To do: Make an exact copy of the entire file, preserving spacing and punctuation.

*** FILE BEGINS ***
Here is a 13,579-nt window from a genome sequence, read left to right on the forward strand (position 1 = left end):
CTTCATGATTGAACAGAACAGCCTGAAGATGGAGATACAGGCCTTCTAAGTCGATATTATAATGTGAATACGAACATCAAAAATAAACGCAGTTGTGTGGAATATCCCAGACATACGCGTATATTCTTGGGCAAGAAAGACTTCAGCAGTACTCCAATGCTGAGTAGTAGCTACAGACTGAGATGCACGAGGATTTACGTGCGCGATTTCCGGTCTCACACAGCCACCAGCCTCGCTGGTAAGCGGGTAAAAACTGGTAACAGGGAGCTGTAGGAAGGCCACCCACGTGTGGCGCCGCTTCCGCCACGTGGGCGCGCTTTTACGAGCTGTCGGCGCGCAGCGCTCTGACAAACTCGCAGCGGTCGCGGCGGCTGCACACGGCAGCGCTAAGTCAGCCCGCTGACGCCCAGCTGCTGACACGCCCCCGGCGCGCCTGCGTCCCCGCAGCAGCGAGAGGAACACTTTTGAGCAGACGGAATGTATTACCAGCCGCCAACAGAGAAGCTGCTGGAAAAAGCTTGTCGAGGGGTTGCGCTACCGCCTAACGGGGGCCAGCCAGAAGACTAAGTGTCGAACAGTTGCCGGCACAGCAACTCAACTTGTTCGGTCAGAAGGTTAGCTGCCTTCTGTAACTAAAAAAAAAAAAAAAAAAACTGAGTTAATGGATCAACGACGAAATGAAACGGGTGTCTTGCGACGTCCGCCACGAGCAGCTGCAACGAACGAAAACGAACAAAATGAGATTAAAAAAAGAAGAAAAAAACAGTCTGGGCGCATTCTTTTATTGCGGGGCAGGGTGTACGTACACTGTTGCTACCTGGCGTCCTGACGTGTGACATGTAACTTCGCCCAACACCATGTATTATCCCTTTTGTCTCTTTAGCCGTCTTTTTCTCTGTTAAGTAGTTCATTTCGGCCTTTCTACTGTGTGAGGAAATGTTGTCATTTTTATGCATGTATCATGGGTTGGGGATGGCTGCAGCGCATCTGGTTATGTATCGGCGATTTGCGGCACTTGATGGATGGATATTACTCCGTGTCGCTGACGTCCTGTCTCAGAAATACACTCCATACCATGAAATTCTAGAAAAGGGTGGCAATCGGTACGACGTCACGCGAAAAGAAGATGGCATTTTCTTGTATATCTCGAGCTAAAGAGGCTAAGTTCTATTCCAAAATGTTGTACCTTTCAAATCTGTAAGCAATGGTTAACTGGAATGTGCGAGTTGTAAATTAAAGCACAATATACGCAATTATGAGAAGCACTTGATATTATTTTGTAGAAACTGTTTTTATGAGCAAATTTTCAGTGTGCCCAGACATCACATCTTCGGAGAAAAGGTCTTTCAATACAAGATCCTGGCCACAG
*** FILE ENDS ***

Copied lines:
Here is a 13,579-nt window from a genome sequence, read left to right on the forward strand (position 1 = left end):
CTTCATGATTGAACAGAACAGCCTGAAGATGGAGATACAGGCCTTCTAAGTCGATATTATAATGTGAATACGAACATCAAAAATAAACGCAGTTGTGTGGAATATCCCAGACATACGCGTATATTCTTGGGCAAGAAAGACTTCAGCAGTACTCCAATGCTGAGTAGTAGCTACAGACTGAGATGCACGAGGATTTACGTGCGCGATTTCCGGTCTCACACAGCCACCAGCCTCGCTGGTAAGCGGGTAAAAACTGGTAACAGGGAGCTGTAGGAAGGCCACCCACGTGTGGCGCCGCTTCCGCCACGTGGGCGCGCTTTTACGAGCTGTCGGCGCGCAGCGCTCTGACAAACTCGCAGCGGTCGCGGCGGCTGCACACGGCAGCGCTAAGTCAGCCCGCTGACGCCCAGCTGCTGACACGCCCCCGGCGCGCCTGCGTCCCCGCAGCAGCGAGAGGAACACTTTTGAGCAGACGGAATGTATTACCAGCCGCCAACAGAGAAGCTGCTGGAAAAAGCTTGTCGAGGGGTTGCGCTACCGCCTAACGGGGGCCAGCCAGAAGACTAAGTGTCGAACAGTTGCCGGCACAGCAACTCAACTTGTTCGGTCAGAAGGTTAGCTGCCTTCTGTAACTAAAAAAAAAAAAAAAAAAACTGAGTTAATGGATCAACGACGAAATGAAACGGGTGTCTTGCGACGTCCGCCACGAGCAGCTGCAACGAACGAAAACGAACAAAATGAGATTAAAAAAAGAAGAAAAAAACAGTCTGGGCGCATTCTTTTATTGCGGGGCAGGGTGTACGTACACTGTTGCTACCTGGCGTCCTGACGTGTGACATGTAACTTCGCCCAACACCATGTATTATCCCTTTTGTCTCTTTAGCCGTCTTTTTCTCTGTTAAGTAGTTCATTTCGGCCTTTCTACTGTGTGAGGAAATGTTGTCATTTTTATGCATGTATCATGGGTTGGGGATGGCTGCAGCGCATCTGGTTATGTATCGGCGATTTGCGGCACTTGATGGATGGATATTACTCCGTGTCGCTGACGTCCTGTCTCAGAAATACACTCCATACCATGAAATTCTAGAAAAGGGTGGCAATCGGTACGACGTCACGCGAAAAGAAGATGGCATTTTCTTGTATATCTCGAGCTAAAGAGGCTAAGTTCTATTCCAAAATGTTGTACCTTTCAAATCTGTAAGCAATGGTTAACTGGAATGTGCGAGTTGTAAATTAAAGCACAATATACGCAATTATGAGAAGCACTTGATATTATTTTGTAGAAACTGTTTTTATGAGCAAATTTTCAGTGTGCCCAGACATCACATCTTCGGAGAAAAGGTCTTTCAATACAAGATCCTGGCCACAG